[425]The success of the Scottish courts in sentencing Reformers encouraged the Ministers to try the experiment in England; but there it did not succeed so well. First, one Eaton, a bookseller, of Bishopgate, was indicted for selling a seditious libel, called "Politics for the People; or, Hog's-wash." On the 2nd of April, Thomas Walker, a merchant of Manchesterwas, with six others, indicted at the Lancaster assizes; but Eaton, in London, and these Manchester men, were acquitted. Rather irritated than discouraged by these failures, Pitt and Dundas made a swoop at the leaders of the Corresponding Society, and the Society for Constitutional Information in London; and, in the month of May, Horne Tooke, John Thelwalla celebrated political lecturerThomas Hardy, Daniel Adams, and the Rev. Jeremiah Joyceprivate secretary to the Earl of Stanhope, and tutor to his son, Lord Mahonwere arrested and committed to the Tower on a charge of high treason. No sooner was this done, than, on the 12th of May, Dundas announced to the House of Commons that, in consequence of the Government having been informed of seditious practices being carried on by the above-named societies, they had seized their papers, and he now demanded that a committee of secrecy should be appointed to examine these papers. This was agreed to; and on the 16th Pitt brought up the report of this committee, which was so absurd in its results that nothing but the most blind political desperation could have induced the Government to make it known. The committee found nothing amongst these papers but the reports of the societies since the year 1791, which had been annually published and made known to every one. Yet on this miserable evidence Pitt called for the suspension of the Habeas Corpus Act, and it was accordingly granted, Burkewho now seems to have grown quite politically mad by dwelling on the horrors of the French Revolutionbelieving it the only measure to insure the safety of the country. Windham and others asserted that the mere suspension of the Habeas Corpus Act was hardly[430] sufficient: there required yet more stringent measures. Similar language was held in the Lords, but did not pass without some severe comments from the Duke of Bedford, and the Lords Stanhope, Lauderdale, and Albemarle, who declared that Ministers, instead of suppressing, were creating a veritable reign of terror. The Bill was, notwithstanding, readily passed; and on the 13th of June an Address was carried to his Majesty, expressing the determination of their lordships to punish the men who had been concerned in the so-called conspiracy. Fox and Lambton condemned this course energetically in the Commons, declaring that, if there were any conspiracy, the ordinary laws and tribunals were amply sufficient for their punishment. Fox moved that all that part of the Address which expressed a conviction of the existence of a conspiracy should be struck out, but it was carried entire; and such was the alarm of the country at the reverses of the Allies on the Continent and the successes of France, that far more violent measures would have been readily assented to.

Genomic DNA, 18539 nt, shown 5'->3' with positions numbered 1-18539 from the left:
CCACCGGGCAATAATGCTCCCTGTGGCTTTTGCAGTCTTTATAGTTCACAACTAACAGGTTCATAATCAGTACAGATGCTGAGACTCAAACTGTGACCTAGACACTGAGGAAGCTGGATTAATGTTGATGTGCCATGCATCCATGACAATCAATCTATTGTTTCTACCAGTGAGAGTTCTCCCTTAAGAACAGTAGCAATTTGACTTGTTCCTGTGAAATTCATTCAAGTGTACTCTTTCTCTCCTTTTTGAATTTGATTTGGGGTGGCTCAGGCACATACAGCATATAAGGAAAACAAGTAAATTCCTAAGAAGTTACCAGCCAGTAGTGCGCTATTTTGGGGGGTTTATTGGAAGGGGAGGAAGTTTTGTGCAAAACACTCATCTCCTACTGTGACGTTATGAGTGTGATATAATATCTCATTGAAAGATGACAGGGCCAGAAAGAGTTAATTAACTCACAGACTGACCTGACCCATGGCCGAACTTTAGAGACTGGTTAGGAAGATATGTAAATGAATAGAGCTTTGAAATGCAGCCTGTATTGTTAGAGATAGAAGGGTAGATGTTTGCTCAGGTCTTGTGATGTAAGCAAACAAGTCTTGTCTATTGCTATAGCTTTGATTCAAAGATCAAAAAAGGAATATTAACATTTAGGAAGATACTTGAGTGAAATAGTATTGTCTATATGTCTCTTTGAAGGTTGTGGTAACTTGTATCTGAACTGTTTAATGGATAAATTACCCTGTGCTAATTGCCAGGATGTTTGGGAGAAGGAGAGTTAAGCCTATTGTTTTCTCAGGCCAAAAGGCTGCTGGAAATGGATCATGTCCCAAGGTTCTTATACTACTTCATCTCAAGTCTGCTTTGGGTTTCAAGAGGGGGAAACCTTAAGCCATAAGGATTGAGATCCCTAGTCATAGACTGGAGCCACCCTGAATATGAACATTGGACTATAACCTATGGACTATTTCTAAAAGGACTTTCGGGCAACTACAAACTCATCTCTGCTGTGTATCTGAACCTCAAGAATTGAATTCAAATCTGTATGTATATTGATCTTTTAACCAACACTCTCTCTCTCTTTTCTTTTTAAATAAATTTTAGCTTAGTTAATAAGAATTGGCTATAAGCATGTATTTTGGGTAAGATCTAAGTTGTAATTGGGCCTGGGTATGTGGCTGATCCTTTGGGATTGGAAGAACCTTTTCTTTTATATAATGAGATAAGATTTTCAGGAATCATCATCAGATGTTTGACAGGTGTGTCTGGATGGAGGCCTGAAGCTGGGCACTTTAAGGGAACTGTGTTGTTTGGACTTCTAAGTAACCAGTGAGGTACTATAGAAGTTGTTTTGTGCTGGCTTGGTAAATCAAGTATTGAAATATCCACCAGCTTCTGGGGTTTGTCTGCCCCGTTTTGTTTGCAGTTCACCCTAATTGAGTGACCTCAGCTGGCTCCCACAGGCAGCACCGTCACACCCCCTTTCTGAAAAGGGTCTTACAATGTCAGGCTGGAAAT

Lord Melbourne on announcing the completion of his arrangements made a general statement of his policy. In forming his Cabinet he had had to contend with difficulties "peculiarly great and arduous, and some of them of a severe and mortifying nature." He had no change of policy to declare. "His Government would be based upon the principles of a safe, prudent, and truly efficient reformprinciples the tendency of which was not to subvert or endanger, but, on the contrary, to improve, strengthen, and establish the institutions of the country; and in regard to ecclesiastical government, every measure contemplated in reference to that subject would have for its end the increase of true piety and religion through the whole of his Majesty's dominions." From the disposition and character popularly ascribed to Lord Melbourne, it could not be expected that he should prove an energetic Reformer. The Earl of Derby mentions a saying of his which often escaped him as a member of Lord Grey's Cabinet. When they had to encounter a difficulty, he would say, "Can't you let it alone?" This accords with the portrait of him presented by Sydney Smith, in his second letter to Archdeacon Singleton.